Don’t Eat At Your Desk! – Bringing Active Design to Work
There is a certain fundamental irony at play in many office workplaces around the country. On the one hand, there is an increased focus on employee wellness, which comes with the recognition that if you make employees happier and healthier, they are more likely to be productive and stay with your company in the long run. It makes good sense, therefore, to explore creative ways to enhance that wellness. Some companies take the flexible workplace approach where employees can work from home a day or two a week. Others buy pedometers and hold competitions to see who is walking the most; or sponsor a lunch where people bring in their healthiest recipes and trade ideas; or organize walking or workout groups; or subsidize gym memberships. I’ve even heard of companies providing standing desks and even treadmill desks (I prefer a yoga ball myself and spend most of my seated day in Tigger-like fashion, bouncing away).
And while all of these efforts are laudable (and way way better than not doing anything for company wellness), most offices are still faced with the fact that people mostly sit around all day. On their butts. Not going anywhere. Looking at a computer screen. Eating lunch or snacking at their desks. For others, there is the added element of having just driven to work – possibly enjoying breakfast along the way. I’ve worked in these offices. The background noise is usually white. The walls are often unadorned. There is a decided lack of texture.
So if you’ve got a Tenant Improvement fit out coming up, paging through the Active Design Guidelines would be a great idea.But what do you do if you’re in an existing office building with no physical improvements to the space coming up any time soon? How can you create a set of Active Occupancy guidelines to really get people out of their chairs during the day and still be productive worker bees? One idea is moving towards a variety of space types. If you ask someone to sit in the same office or cube all day, you run the risk of driving them slowly crazy and fattening them up in the process (or vice versa). Office layouts that create a variety of space types (collaboration rooms, kitchen counters, open plan desks, coffee shop spaces, quiet focus spaces, etc.) can get people up and moving around between different areas and likely increase the amount of social interaction, but without reducing the ability to get work done. (I’ve heard anecdotally than people spend more time waylaid in conversations by the proverbial water cooler than they do if they are working while sitting across from a friend at a coffee shop).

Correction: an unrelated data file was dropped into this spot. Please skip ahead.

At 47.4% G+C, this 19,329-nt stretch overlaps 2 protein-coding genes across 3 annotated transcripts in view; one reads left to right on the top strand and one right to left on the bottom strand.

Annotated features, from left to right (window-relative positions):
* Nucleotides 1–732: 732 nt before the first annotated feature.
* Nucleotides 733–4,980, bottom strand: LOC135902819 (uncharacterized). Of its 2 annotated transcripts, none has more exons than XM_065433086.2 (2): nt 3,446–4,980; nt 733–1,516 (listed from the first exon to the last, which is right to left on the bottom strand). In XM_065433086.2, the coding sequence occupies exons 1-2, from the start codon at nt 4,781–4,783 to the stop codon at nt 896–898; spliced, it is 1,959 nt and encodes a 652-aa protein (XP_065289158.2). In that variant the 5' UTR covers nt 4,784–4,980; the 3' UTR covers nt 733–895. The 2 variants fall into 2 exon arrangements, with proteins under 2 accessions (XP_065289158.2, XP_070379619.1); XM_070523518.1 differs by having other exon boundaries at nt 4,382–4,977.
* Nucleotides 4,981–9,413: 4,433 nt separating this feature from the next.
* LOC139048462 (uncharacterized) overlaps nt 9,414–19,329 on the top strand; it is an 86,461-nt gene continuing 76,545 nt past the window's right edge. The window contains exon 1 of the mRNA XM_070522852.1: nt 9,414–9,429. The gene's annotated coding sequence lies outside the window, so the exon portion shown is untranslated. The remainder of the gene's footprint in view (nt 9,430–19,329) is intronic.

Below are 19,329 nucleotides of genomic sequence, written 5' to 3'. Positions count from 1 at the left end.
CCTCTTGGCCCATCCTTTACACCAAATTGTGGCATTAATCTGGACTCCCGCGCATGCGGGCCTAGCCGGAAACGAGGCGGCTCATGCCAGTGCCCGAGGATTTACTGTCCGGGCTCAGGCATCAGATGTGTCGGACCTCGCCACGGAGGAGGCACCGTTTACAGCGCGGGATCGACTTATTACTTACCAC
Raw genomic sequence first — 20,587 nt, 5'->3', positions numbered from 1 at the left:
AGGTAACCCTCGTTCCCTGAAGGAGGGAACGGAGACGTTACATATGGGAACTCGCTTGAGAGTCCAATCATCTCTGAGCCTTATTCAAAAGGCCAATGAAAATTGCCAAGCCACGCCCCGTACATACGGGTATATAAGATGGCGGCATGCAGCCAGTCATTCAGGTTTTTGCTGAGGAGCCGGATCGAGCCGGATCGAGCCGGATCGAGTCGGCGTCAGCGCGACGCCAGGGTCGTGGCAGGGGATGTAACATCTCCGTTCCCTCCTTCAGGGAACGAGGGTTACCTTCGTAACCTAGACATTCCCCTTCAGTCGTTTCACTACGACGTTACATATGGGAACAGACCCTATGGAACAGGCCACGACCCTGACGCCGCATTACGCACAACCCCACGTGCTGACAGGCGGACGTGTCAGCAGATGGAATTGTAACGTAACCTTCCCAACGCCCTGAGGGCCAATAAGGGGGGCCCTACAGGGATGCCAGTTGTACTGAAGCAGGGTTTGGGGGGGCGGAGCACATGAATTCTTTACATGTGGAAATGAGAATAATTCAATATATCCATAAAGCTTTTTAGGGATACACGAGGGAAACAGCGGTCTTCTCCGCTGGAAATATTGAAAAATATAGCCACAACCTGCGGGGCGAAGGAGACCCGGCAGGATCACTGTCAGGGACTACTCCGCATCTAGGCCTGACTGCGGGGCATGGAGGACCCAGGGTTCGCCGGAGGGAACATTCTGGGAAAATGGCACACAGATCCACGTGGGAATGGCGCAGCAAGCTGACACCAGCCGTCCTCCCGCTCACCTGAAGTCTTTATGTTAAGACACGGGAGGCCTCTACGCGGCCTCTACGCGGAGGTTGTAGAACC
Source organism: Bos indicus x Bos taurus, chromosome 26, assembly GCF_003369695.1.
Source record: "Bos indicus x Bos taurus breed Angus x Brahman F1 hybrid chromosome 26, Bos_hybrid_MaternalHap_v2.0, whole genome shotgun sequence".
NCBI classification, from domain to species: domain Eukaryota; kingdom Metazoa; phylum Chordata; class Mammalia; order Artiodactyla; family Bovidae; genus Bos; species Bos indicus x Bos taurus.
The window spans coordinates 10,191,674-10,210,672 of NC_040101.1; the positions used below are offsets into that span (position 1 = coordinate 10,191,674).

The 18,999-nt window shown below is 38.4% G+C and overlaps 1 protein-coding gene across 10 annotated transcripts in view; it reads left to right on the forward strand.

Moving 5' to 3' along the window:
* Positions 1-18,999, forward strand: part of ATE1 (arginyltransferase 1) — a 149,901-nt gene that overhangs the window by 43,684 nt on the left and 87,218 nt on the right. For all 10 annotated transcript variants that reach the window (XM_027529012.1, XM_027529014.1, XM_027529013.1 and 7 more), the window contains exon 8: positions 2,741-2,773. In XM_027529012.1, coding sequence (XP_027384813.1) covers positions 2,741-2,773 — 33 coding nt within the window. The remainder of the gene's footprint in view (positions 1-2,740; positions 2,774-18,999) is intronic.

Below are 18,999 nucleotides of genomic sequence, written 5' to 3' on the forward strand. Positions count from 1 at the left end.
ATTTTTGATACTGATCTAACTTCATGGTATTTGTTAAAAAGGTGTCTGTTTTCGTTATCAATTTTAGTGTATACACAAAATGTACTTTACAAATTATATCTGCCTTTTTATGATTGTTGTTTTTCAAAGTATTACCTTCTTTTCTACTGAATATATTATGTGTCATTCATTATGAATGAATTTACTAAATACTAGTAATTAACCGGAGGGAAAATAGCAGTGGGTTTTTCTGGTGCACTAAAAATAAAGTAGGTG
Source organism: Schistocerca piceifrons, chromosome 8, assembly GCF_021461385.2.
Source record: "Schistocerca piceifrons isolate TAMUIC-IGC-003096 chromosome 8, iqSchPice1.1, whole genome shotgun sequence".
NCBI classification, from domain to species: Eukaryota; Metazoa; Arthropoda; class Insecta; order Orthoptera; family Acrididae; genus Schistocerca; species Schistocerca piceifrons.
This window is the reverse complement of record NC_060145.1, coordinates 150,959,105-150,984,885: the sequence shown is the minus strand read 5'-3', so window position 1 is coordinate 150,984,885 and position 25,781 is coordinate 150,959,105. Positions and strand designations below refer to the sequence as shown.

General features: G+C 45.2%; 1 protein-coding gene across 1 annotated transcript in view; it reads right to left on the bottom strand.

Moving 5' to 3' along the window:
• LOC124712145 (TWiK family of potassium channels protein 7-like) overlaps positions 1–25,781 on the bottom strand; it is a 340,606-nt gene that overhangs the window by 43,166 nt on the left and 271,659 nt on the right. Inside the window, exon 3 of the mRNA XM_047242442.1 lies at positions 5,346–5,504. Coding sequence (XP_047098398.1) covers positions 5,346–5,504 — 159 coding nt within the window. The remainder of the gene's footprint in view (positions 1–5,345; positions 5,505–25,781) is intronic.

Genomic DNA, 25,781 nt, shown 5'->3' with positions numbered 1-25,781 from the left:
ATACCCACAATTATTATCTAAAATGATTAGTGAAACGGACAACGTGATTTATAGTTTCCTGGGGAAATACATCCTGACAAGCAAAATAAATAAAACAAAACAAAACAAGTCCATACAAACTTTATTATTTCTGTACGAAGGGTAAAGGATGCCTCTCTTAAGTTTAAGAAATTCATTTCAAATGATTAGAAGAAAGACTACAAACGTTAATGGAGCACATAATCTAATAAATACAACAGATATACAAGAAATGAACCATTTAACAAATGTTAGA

Another simple thing to do is to try and promote the culture you want with signage. According to the Center for Disease Control, if a sign is put by the elevators reminding people to take the stairs, it can increase the usage of the stairs by 50. Slowing down the elevators (making them less convenient) will help as well. What about a sign that says, “Don’t Eat At Your Desks”? Sure, it’s a little Big Brotherly, but would it help foster community and promote better health?
Other companies are reaching out to local restaurants and caterers that have local, organic food options and low-impact packaging (recyclable, compostable), and both marketing them to their staff and hiring them as their caterers. The idea again is to get people up and moving, ideally towards good, healthy things to eat.
In the long term, of course, the best thing to do is to move to a location that is more urban, where people can either walk to work if they choose, or at least walk around to do errands, get lunch, etc. during the day. It’s hard to claim to care about the wellness of employees when they are asked to sit in their cars for an hour or two of their day to get to their suburban office locale. In the meantime, if you haven’t done so yet, start the conversation internally about how to enhance the workplace experience and get people moving more, collaborating more, enjoying the day more, and seed that conversation with some of the ideas outlined in the Active Design Guidelines and above. Among other things, this engaging in this kind of conversation is great way to further incorporate sustainability into the DNA of an organization.